3. Sacrificing personal time (and health).
Entrepreneurship takes its toll on the average person. You’ll spend countless hours doing work to make your business successful, and your remaining hours worrying about what you have or have not done thus far. You will lose sleep, you will miss out on personal time, and you will experience much more stress than you are used to.
The rewards of entrepreneurship often outweigh these personal risks, but you have to be prepared for this type of lifestyle.
4. Deciding what your customers want
No matter how much research you do or how many tests you complete, you’ll never be able to estimate popular interest in your business with perfect accuracy. You can never predict people which could put a giant hole in your otherwise soundproof plans.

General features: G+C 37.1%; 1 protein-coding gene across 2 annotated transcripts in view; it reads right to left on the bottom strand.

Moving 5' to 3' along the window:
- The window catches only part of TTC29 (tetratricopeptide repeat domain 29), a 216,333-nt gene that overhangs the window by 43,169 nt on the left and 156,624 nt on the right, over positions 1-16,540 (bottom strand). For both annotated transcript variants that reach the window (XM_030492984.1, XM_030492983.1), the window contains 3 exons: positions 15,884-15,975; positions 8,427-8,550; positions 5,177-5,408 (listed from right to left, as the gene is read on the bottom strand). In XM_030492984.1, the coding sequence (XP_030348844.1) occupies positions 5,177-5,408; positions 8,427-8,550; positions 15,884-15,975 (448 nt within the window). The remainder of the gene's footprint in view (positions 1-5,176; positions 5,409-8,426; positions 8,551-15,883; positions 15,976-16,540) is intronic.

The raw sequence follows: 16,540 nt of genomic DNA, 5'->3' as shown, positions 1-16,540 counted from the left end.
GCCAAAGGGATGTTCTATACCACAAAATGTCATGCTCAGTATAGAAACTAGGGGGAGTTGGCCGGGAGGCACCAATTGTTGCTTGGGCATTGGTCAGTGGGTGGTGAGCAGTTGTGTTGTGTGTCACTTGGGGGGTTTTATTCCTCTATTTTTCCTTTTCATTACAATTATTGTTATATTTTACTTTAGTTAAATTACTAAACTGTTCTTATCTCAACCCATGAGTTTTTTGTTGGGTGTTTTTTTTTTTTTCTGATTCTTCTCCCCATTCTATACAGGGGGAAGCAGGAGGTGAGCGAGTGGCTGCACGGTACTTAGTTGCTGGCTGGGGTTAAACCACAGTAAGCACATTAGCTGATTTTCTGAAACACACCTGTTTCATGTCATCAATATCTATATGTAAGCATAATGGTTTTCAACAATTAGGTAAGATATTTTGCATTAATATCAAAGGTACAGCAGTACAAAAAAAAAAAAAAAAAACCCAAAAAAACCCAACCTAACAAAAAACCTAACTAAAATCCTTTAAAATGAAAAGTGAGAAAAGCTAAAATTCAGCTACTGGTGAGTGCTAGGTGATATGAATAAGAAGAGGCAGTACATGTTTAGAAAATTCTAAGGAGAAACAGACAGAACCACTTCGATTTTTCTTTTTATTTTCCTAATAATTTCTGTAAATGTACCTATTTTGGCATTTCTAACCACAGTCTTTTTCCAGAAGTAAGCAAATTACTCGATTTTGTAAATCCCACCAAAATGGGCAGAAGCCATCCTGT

Even when it all appears to be in your favor, there’s a chance you’re overestimating the interest in your business, and if your thoughts are off, your entire financial plan could scatter.
5. Trusting a key employee.
When you first start a business, you won’t have a full team of employees working for you. Instead, you’ll probably have a small, tight-knit group of people working tirelessly together in an effort to get things up and running. You’ll have to put an overwhelming amount of trust in them, especially if they have special skills that are hard to find and are willing to start work at a lower salary than the set standard.